Tehreema Mitha Dance Company, a South Asian dance ensemble, performed at Carleton College last Thursday in the Weitz Center. Although classically trained, Mitha performs contemporary pieces as well as the classical.
Her work has become extremely controversial in Pakistan, a largely Muslim country, because she performs in the Bharantanatyam Style, which is rooted in Hinduism. She has challenged the traditional style by using the dance to explore secular themes instead of Hindu mythology.
Mitha came to Carleton thanks to Assistant Professor of History Amna Khalid, who wanted Mitha to help solidify themes in her History of Modern South Asia course.
“Bringing in a female Pakistani dancer was perfect,” Khalid said. “Her work speaks to so many themes we are covering in this course: construction of national identity, issues of gender, life under martial law, and reinventing the self in the Diaspora. I wanted my students to meet someone and begin to appreciate what South Asia is.”
Khalid decided to collaborate with Assistant Professor of Religion Kristin Bloomer’s Sacred Body course, since Bloomer was keen to explore similar issues in her class.
According to Khalid, over the course of Mitha’s visit both classes began to understand “why the idea of nationality is so political, and at the same time question the divide between what is Pakistan and what is India.”
“Her work revealed the superficial and arbitrary nature of national boundaries in the south Asian context,” Khalid said.
Students of the two classes had the opportunity to attend two documentary film screenings about Mitha, a dance master class led by Mitha, the Ensemble performance and a question and answer session. Khalid’s class also conducted short film interviews with Mitha.
Khalid’s interest in Mitha developed long ago, when she wanted to dance as a child. There was a social stigma attached to dancing in Pakistan, and it was difficult to find a teacher, but Khalid took lessons from Mitha for four years and later studied with Mitha’s mother when she returned to Pakistan as an adult to complete her doctorate.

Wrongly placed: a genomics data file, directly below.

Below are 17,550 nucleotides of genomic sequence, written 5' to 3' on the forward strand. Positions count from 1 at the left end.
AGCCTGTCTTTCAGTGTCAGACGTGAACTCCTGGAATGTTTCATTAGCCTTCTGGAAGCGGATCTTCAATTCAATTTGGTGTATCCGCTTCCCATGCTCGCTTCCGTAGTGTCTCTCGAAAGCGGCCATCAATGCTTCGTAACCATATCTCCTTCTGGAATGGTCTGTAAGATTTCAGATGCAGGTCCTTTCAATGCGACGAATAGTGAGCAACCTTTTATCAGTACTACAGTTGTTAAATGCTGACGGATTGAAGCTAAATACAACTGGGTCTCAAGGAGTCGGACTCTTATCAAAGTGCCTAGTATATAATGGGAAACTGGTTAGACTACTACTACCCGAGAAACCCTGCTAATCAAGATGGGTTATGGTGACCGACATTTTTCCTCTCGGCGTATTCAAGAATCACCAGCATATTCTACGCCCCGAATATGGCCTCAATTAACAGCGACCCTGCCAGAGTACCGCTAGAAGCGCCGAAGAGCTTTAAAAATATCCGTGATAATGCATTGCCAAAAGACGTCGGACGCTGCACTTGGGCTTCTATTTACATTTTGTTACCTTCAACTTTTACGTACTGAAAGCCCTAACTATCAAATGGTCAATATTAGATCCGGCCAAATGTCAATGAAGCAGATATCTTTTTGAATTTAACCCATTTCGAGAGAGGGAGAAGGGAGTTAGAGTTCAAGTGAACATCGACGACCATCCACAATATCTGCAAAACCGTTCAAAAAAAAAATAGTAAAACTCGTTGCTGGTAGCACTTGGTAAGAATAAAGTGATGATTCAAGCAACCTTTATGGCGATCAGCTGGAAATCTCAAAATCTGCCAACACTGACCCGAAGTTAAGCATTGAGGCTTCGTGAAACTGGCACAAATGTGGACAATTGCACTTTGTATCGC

Part of her interest in this dance form “stems from the complete shunning of dance in Pakistan because it is labeled Indian and Hindu,” Khalid said. “That never sat right with me, and informed my interest in exploring it further.”
Swathi Varanasi ’14 was also able to understand the innovative and provocative nature of Mitha’s work. Varanasi is a professional Indian classical dancer in the Kuchipudi style, training for 12 years, five of which were in the style presented at the dance performance.
“I was particularly surprised that even in the modern pieces, although their costumes were more contemporary (for example, the pajamas in the last dance), they kept their traditional expressions and bells on their feet,” Varanasi said. “I could tell that the director, Mitha, put a lot of time and effort into crafting each of the pieces.”
Varanasi said that recent interest in learning Indian dance has shifted from classical style to Bollywood style, and she is “very pleased that there are still dance companies preserving the art form and adding their own interpretations.”
Anna Jarman ’14 also attended the dance performance.
“I really liked the bright and colorful costumes and beautiful flowers that they scattered during the first dance,” Jarman said. “The flowers really transported you by turning the stage lush and vibrant.”
The dance performance provided students with hands-on exposure to an aspect of South Asian culture of which many are ignorant. Rafadi Hakim ‘13, Peter Joy ‘15 and Bibek Babu Pokharel ‘15 even had the chance to perform alongside Mitha and her company in one of the dances, gaining insight into the discipline and rigor of a dance company.
Events such as Mitha’s visit are crucial for sustaining the ideals of a Carleton education. “I believe a vital part of the liberal arts is learning about and appreciating other cultures,” Jarman said. “It is important for Carleton to provide its students opportunities to experience new forms of expression.”